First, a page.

Blessed are those who mourn, for they will be comforted.
“Famous,” by Naomi Shihab Nye
The river is famous to the fish.
The loud voice is famous to silence,
which knew it would inherit the earth
before anybody said so.
The cat sleeping on the fence is famous to the birds
watching him from the birdhouse.
The tear is famous, briefly, to the cheek.
The idea you carry close to your bosom
is famous to your bosom.
The boot is famous to the earth,
more famous than the dress shoe,
which is famous only to floors.
The bent photograph is famous to the one who carries it
and not at all famous to the one who is pictured.
I want to be famous to shuffling men
who smile while crossing streets,
sticky children in grocery lines,
famous as the one who smiled back.
I want to be famous in the way a pulley is famous,
or a buttonhole, not because it did anything spectacular,
but because it never forgot what it could do.
I would like to add some thoughts to my previous post about my back, and Ben’s subsequent post. Over the years, I’ve read and re-read a book called Life of the Beloved, by Henri J. M. Nouwen. In it, Nouwen says some things about brokenness that continue to reverberate for me.
In short, he says that being broken is part of being human, and each of us — every single person you know or see — is broken in a unique way. People like me tend to see their brokenness as being tied to my feelings about myself; my brokenness confirms my negative feelings. To begin dealing with the brokenness, I have to not run away from it or fight it, but begin to embrace it and see it as an essential part of who I am.
Even more, as a Christian, my brokenness is a way of bringing me closer to Christ, my imperfections providing a stage for His blessings to shine. If I was perfect, I wouldn’t need Christ. It’s through my imperfections that His grace is shown the most. My back may never be pain-free, but I have this opportunity to claim and rejoice in the blessing of health and strength that He has given me.
Below the fold are some citations from the Life of the Beloved: Spiritual Living in a Secular World, by Henri J. M. Nouwen, published in 2002 by The Crossroad Publishing Company.
“…our brokenness reveals something about who we are. Our sufferings and pains are not simply bothersome interruptions of our lives; rather, they touch us in our uniqueness and our most intimate individuality. The way I am broken tells you something unique about me. The way you are broken tells me something unique about you.” (87)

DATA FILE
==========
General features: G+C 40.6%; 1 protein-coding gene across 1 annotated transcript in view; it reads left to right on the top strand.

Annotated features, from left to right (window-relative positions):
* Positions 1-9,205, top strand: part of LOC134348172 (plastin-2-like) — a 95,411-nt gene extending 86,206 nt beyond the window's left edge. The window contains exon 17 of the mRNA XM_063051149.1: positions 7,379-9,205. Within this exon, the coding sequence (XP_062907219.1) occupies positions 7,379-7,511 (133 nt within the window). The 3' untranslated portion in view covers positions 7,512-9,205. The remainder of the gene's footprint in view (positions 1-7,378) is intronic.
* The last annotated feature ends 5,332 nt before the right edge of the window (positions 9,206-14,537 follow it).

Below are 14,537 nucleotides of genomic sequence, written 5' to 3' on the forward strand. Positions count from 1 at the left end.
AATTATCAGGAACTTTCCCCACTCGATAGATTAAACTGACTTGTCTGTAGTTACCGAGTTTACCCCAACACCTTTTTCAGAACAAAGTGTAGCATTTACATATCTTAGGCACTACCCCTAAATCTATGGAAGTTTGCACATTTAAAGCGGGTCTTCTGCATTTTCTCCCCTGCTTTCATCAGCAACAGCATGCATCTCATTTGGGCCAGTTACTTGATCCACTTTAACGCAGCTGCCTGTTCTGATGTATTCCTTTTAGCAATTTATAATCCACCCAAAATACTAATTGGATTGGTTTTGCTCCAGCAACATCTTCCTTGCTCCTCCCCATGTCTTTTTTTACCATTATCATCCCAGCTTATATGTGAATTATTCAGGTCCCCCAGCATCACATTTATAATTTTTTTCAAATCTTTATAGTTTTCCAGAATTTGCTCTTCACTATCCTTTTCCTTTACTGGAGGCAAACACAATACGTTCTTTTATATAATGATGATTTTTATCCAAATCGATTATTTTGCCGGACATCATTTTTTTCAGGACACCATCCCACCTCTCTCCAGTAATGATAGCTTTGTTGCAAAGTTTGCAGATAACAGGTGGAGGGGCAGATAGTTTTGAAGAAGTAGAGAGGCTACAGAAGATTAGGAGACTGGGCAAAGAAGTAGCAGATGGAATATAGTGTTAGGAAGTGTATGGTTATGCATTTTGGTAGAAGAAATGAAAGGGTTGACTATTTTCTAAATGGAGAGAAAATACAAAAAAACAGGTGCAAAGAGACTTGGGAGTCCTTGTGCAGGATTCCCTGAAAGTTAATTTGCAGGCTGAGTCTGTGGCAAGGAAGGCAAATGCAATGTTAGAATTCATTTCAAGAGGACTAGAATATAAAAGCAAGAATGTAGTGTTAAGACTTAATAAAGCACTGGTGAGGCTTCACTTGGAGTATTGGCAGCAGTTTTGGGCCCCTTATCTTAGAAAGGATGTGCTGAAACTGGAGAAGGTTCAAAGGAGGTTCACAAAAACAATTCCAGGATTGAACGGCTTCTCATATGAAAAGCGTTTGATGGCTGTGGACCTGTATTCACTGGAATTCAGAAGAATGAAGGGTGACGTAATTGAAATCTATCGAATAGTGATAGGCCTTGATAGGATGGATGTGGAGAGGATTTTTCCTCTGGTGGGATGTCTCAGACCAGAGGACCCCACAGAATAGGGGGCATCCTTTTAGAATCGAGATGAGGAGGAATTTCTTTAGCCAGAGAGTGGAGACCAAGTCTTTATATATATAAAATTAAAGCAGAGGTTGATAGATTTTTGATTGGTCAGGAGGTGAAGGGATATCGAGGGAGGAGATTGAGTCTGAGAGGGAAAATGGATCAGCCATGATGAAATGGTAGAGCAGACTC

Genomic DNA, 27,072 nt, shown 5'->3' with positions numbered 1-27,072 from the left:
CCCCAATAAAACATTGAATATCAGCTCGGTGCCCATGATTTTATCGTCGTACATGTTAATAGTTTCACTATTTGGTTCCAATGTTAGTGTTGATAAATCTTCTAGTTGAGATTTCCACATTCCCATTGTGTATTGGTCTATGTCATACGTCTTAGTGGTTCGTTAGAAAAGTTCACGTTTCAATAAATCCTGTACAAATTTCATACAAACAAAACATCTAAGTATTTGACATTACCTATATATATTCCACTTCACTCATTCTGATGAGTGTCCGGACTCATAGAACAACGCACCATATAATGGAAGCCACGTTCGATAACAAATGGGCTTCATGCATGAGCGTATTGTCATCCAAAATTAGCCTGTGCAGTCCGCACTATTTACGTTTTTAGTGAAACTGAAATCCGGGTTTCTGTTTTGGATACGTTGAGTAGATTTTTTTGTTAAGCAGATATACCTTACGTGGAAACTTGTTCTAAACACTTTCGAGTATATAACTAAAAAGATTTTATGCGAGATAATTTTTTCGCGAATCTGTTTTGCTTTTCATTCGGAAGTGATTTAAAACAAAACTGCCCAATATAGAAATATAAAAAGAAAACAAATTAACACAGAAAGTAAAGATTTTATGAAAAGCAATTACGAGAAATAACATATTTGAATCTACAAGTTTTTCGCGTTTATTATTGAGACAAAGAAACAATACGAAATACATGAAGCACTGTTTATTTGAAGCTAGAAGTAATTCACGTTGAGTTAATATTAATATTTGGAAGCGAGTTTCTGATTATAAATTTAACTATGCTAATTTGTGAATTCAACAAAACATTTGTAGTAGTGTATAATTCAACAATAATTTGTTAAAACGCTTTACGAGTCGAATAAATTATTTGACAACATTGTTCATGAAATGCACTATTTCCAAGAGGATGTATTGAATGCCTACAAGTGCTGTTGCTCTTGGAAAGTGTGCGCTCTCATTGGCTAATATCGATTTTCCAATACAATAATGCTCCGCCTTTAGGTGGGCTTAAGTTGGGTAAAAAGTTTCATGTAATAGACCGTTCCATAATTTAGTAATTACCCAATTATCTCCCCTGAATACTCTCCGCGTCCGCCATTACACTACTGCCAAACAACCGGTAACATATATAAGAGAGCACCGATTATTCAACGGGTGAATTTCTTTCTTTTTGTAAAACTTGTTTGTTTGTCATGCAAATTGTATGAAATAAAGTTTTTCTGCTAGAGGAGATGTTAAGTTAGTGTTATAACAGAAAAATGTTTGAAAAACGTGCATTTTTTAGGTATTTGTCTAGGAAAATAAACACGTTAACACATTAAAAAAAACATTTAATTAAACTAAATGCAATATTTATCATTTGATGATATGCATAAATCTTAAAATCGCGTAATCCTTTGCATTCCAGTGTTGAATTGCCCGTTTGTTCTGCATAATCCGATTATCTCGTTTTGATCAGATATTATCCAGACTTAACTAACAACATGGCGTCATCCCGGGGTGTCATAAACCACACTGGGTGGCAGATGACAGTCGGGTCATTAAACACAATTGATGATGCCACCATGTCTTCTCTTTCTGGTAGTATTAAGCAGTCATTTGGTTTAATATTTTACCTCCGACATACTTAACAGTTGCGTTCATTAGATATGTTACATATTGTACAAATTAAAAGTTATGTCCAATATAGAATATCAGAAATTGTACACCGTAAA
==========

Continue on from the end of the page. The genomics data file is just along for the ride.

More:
“It is where we are most needy and vulnerable that we most experience our brokenness. (91) …the first step to healing is not a step away from pain, but a step toward it. …Yes, we have to find the courage to embrace our own brokenness, to make our most feared enemy into a friend, and to claim it as an intimate companion. I am convinced that healing is often so difficult because we don’t want to know the pain. (93)”
“Our brokenness is often so frightening to face because we live it under the curse. Living our brokenness under the curse means that we experience our pain as confirmation of our negative feelings about ourselves. It is like saying, ‘I always suspected I was useless or worthless, and now I am sure of it because of what is happening to me.’ There is always something in us searching for an explanation of what takes place in our lives and, if we have already yielded to the temptation of self-rejection, then every form of misfortune only deepens it. …It is very tempting to explain all the brokenness we experience as an expression or confirmation of this curse. Before we fully realize it, we have already said to ourselves: ‘You see, I always thought I was no good…. Now I know for sure. The facts of life prove it.'” (96, 97)
“And so the great task becomes that of allowing the blessing to touch us in our brokenness. Then our brokenness will gradually come to be seen as an opening toward the full acceptance of ourselves as Beloved. This explains why true joy can be experienced in the midst of great suffering. It is the joy of being disciplined, purified, and pruned. …Joy and sorrow are no longer each other’s opposites, but have become the two sides of the same desire to grow to the fullness of the Beloved.” (99)
“Befriending [pain] and putting it under blessing do not necessarily make our pain less painful. In fact, it often makes us more aware of how deep the wounds are and how unrealistic it is to expect them to vanish. …Our wounds are often an essential part of the fabric of our lives.” (100)
“It seems that there is a cry reverberating through the large, empty spaces of our society: It is better to die than to live in constant loneliness.” (92)